Less than 40% of Americans view the coronavirus as a top-five issue to address in 2022, a new poll shows.
The Associated Press-NORC survey found that just 33% of Americans labeled virus concerns as a top issue, down 16 points from a year ago. On the other hand, 68% of respondents said that the economy was the top issue on which to focus this year, with subtopics ranging from inflation to unemployment and the national debt.
The results come as inflation has hit a multi-decade high and supply chain bottlenecks continue to affect Americans’ lives. However, it also comes as the Omicron coronavirus variant has fueled daily case counts near record-highs, with the U.S. now averaging over 650,000 new infections per day. Read More
I testified earlier this month at a Senate Judiciary Committee hearing in Chicago on underlying causes of the spikes in gun violence in that city and around the country.
Although Sen. Dick Durbin’s interruptions of my opening statement stole the show in many respects, it shouldn’t be overlooked that the Illinois Democrat also solicited disparaging remarks on the right to keep and bear arms from another witness—Chicago Police Superintendent David Brown.
In direct response to one of Durbin’s questions, Brown remarked that armed civilians make police officers’ jobs more difficult, and that he never has seen a lawfully armed civilian make a situation safer. Read More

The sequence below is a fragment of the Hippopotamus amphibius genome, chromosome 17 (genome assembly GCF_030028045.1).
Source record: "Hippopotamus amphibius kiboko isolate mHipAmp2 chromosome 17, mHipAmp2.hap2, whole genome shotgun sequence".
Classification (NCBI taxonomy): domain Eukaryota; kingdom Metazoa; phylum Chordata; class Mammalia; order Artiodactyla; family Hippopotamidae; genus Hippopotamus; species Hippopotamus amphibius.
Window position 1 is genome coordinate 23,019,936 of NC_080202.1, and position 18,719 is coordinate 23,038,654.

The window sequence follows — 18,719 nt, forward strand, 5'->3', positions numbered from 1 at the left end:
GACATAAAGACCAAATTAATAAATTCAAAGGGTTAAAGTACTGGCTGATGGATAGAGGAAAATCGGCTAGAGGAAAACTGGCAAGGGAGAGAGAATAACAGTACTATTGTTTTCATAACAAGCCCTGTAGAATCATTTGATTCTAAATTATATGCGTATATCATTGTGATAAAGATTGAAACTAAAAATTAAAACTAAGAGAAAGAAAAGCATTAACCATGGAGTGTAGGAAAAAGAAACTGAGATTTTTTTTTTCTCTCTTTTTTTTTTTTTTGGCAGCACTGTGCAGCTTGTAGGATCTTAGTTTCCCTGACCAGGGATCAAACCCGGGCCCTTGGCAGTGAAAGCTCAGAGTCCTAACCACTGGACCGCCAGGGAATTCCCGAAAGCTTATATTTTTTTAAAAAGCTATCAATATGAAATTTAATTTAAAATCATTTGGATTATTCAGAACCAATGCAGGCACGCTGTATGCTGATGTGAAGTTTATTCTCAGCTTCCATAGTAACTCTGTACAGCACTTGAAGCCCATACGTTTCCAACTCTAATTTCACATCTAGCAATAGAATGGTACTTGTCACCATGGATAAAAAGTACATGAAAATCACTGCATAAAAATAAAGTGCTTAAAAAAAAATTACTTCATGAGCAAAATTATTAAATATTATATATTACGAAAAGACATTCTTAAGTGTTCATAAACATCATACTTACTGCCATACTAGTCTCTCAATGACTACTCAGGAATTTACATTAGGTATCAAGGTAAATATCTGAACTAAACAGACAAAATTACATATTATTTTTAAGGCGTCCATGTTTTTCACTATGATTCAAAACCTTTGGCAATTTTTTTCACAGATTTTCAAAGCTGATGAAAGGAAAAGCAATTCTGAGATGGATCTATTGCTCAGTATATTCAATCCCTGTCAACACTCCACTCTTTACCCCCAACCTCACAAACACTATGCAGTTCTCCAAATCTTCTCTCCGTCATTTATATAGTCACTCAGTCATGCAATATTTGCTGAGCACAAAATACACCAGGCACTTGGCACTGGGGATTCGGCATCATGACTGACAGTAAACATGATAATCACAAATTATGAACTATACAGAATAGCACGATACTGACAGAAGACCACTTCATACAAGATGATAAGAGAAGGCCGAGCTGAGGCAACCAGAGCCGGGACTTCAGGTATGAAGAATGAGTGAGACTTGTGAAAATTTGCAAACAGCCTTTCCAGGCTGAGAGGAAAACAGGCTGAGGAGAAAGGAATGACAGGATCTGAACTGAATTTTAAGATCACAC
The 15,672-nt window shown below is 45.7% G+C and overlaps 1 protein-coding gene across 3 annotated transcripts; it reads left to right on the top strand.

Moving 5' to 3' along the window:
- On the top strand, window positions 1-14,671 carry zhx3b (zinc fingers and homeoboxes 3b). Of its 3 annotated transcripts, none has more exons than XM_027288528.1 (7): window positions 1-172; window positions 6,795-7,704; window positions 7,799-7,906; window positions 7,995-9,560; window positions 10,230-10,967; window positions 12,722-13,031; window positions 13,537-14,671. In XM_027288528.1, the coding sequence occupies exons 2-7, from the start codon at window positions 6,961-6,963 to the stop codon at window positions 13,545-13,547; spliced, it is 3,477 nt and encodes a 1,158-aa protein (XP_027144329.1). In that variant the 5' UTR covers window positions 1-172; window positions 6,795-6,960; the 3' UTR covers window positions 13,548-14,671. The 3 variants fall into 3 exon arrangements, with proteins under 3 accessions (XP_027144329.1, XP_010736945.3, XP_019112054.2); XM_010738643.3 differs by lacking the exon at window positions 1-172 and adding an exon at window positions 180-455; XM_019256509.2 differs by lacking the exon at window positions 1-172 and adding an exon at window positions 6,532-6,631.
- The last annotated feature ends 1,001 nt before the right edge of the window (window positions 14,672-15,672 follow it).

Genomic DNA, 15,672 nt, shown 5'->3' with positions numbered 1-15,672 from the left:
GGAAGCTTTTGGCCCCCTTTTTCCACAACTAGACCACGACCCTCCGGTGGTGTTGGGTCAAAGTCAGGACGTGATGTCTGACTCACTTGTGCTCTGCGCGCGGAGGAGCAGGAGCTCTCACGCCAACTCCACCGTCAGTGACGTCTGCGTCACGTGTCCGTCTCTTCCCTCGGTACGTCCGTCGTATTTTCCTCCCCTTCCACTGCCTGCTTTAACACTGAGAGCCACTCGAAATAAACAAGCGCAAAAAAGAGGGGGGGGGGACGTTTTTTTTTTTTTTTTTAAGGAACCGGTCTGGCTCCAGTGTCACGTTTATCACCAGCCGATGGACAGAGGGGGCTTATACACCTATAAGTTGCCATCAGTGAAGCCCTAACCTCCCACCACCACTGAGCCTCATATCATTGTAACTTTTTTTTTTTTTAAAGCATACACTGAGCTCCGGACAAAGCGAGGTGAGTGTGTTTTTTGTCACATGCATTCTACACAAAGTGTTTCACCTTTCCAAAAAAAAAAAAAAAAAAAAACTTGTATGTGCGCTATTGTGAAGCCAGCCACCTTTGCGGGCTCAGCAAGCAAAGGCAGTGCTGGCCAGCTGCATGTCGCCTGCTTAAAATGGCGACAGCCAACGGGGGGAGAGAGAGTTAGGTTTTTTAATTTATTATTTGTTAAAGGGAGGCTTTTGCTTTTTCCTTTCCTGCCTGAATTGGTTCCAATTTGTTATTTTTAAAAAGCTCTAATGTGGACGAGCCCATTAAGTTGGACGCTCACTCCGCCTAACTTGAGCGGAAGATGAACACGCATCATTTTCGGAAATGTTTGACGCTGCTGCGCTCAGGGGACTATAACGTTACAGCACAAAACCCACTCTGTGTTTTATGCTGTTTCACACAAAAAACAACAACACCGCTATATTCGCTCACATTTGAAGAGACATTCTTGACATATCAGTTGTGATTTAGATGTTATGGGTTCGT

Gov. Tom Wolf has vetoed legislation that would have allowed residents to carry a concealed firearm without a license, claiming the measure would exacerbate gun violence in the commonwealth.
“This legislation removes the requirement that an individual obtain a license, and with it, the ability of law enforcement to conduct a background investigation,” Wolf said. “Removal of the licensing background investigation will hinder the ability of law enforcement to prevent individuals who should not be able to carry a firearm concealed from doing so. Read More
Ingham County officials announced that they will pause the implementation of a new program aimed to curb gun violence in the area.
The delay in Advance Peace, the program meant to curb the spike in violent crime, according to city officials, is due to lack of participation from community organizations. Read More
The Lansing City Council approved Mayor Andy Schor’s proposal to spend $180,000 from Fiscal Year 2020-2021 on youth activities to suppress an uptick in gun violence.
“We are ready to distribute these carryforward dollars to our partners who have proven success in providing structured activities and mentorship programs that provide options and opportunities for our youth,” Schor said in a statement. “Providing additional dollars to further support these important programs is an immediate step that we can take to help keep our young people safe.” Read More
In response to sharp increases in violent crime, President Biden stressed again last week that his administration is focused on “stemming the flow of firearms used to commit violent crimes.” But critics warn that this “guns first” approach ignores a basic fact – about 92% of violent crimes in America do not involve firearms.
Although firearms were used in about 74% of homicides in 2019, they comprise less than 9% of violent crimes in America.